After three days of discussions about stem cell machinery, the organizers concluded the linkurl:Keystone meeting;http://www.keystonesymposia.org/Meetings/ViewMeetings.cfm?MeetingID=786 on stem cell biology today by treating participants to data showing what these cells can already do in humans. These efforts appear not quite as differentiated as stem cells themselves, but are hopefully on their way to becoming so. Tonight, Michele De Luca from the Veneto Eye Bank Foundation and the University o

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Using the liver to make the pancreas

By | March 30, 2006

Who would guess that it kind of makes sense to use the liver to produce beta cells, the vehicles for easing the problem of type 1 diabetes? Well, I was convinced of just that during a talk I attended yesterday at this year?s linkurl:Keystone meeting;http://www.keystonesymposia.org/Meetings/ViewMeetings.cfm?MeetingID=786 on stem cell biology. linkurl:Jonathan M.W. Slack;http://www.bath.ac.uk/bio-sci/slack.htm of the University of Bath in the UK and his colleagues have been studying the use of li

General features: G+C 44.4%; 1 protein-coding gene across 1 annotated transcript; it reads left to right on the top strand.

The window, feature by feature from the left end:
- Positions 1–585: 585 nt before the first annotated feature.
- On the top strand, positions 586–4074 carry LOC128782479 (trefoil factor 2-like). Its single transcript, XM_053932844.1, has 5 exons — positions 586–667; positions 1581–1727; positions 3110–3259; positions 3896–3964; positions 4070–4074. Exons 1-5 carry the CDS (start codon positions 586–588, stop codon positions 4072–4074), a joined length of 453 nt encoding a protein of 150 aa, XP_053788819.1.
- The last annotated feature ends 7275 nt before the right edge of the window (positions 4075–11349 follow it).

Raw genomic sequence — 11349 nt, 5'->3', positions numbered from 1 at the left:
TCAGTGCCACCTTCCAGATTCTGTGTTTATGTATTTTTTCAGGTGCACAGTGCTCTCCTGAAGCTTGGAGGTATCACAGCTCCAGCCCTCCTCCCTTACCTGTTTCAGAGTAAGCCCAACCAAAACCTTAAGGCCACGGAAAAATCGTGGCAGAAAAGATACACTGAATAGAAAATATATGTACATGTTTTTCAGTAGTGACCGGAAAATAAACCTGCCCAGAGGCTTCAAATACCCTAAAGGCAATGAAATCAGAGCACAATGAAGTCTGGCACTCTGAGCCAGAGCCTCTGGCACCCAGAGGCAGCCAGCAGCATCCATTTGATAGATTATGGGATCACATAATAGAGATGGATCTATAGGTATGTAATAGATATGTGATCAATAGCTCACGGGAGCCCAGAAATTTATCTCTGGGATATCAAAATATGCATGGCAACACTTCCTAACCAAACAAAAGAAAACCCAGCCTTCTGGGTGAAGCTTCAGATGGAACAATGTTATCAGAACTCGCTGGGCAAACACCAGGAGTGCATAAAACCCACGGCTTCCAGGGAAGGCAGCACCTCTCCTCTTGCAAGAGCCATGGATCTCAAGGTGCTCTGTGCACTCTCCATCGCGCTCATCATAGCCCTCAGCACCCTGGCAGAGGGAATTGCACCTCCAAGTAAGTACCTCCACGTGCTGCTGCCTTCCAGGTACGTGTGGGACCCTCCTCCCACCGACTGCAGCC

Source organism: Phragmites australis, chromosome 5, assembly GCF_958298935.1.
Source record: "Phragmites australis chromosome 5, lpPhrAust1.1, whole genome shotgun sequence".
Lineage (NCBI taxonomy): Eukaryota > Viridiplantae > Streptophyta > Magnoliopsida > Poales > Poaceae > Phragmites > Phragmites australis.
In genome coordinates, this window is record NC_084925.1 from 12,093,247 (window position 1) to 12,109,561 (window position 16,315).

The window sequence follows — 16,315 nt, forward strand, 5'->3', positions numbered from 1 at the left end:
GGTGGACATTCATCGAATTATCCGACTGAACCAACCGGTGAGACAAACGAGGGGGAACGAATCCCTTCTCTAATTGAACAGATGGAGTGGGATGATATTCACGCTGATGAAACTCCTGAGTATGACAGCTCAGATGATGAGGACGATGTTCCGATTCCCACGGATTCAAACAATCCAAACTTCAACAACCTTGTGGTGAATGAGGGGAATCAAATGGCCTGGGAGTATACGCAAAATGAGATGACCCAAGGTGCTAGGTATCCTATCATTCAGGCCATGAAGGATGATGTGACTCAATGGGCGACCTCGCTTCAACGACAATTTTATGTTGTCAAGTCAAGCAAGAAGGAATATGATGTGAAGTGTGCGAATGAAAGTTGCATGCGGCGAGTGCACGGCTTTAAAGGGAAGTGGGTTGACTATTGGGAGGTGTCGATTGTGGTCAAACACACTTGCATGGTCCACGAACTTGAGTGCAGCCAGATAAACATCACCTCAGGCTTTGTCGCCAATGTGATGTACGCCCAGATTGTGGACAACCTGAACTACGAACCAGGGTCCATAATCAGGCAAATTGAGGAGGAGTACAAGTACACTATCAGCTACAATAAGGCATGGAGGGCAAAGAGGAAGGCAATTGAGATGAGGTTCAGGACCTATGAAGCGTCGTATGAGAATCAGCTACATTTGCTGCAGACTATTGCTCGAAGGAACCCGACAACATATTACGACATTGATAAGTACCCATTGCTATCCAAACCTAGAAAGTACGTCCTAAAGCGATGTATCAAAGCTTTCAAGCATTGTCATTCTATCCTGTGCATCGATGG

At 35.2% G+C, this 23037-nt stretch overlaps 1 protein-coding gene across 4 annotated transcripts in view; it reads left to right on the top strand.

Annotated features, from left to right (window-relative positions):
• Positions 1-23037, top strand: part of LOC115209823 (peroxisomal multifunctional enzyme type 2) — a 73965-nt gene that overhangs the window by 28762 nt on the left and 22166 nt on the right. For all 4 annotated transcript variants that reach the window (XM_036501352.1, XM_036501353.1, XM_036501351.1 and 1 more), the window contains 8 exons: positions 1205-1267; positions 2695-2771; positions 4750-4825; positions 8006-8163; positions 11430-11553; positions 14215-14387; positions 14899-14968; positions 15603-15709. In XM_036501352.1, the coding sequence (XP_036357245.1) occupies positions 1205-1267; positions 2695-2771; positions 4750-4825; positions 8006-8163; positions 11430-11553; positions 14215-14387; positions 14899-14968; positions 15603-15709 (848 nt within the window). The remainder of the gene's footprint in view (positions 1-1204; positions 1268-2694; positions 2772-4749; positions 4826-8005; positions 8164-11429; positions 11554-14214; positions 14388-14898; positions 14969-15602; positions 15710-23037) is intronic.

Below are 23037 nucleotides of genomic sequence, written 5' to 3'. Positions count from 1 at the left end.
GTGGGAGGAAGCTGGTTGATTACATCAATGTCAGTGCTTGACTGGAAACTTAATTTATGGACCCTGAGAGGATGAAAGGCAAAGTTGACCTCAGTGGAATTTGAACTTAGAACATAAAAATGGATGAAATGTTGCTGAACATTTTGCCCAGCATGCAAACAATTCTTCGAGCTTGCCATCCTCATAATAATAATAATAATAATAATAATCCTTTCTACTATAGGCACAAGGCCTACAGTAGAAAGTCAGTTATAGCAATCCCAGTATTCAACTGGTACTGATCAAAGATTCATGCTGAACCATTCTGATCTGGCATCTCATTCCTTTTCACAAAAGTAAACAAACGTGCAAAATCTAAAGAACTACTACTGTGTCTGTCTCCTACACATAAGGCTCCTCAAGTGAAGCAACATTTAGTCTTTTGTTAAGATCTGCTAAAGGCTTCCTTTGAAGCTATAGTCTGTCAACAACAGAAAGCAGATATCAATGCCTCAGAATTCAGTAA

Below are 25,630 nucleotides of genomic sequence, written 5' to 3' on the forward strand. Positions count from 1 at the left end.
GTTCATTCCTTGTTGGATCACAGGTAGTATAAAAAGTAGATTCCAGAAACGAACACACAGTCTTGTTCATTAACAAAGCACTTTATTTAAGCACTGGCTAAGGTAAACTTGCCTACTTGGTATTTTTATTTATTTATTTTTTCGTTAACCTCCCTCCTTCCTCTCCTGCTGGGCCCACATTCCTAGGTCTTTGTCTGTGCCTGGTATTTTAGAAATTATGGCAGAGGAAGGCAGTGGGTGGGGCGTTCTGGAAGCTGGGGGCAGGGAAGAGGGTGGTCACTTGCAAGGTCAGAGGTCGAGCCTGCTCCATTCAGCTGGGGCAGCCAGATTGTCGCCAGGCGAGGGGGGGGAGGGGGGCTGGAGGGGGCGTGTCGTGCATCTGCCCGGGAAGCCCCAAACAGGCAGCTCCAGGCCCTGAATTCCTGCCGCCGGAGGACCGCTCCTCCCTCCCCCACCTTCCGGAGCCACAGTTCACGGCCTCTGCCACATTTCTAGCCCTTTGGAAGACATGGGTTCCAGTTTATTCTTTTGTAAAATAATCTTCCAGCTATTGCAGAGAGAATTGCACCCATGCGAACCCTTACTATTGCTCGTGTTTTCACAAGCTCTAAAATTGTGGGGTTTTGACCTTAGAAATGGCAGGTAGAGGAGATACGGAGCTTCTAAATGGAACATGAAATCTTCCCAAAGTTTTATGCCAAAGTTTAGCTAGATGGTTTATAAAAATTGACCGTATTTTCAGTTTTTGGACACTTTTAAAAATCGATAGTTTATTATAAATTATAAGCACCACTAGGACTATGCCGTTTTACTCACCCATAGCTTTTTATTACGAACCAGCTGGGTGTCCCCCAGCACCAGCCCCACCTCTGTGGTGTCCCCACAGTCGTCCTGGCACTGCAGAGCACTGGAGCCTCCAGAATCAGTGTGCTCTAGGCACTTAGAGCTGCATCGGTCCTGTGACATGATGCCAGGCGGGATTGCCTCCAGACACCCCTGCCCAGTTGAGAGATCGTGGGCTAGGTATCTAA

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More reprogramming clues (maybe)

By | March 29, 2006

One of the biggest holy grails in biology involves finding a means to generate pluripotent and infinitely replicating stem cells without generating an embryo. One Japanese team presented some potent clues last night at the linkurl:Keystone conference;http://www.keystonesymposia.org/Meetings/ViewMeetings.cfm?MeetingID=786 on stem cell biology -- but stem cell researchers will need a few more bread crumbs before they can put this potentially exciting information to use. linkurl:Shinya Yamanaka;ht

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Sending stem cells back in time

By | March 29, 2006

Scientists at the University of Central Florida have devised a creative way to obtain stem cells with embryonic properties -- by coaxing mesenchymal stem cells (MSCs) to return to their roots, and display embryonic qualities. To achieve this, linkurl:Angel Alvarez;http://sugaya.ucf.edu/members.html and his co-author Kiminobu Sugaya "dedifferentiated" MSCs by over expression of the ESC gene nanog, using gene transfection. The resulting cells developed a reduced size and formed cellular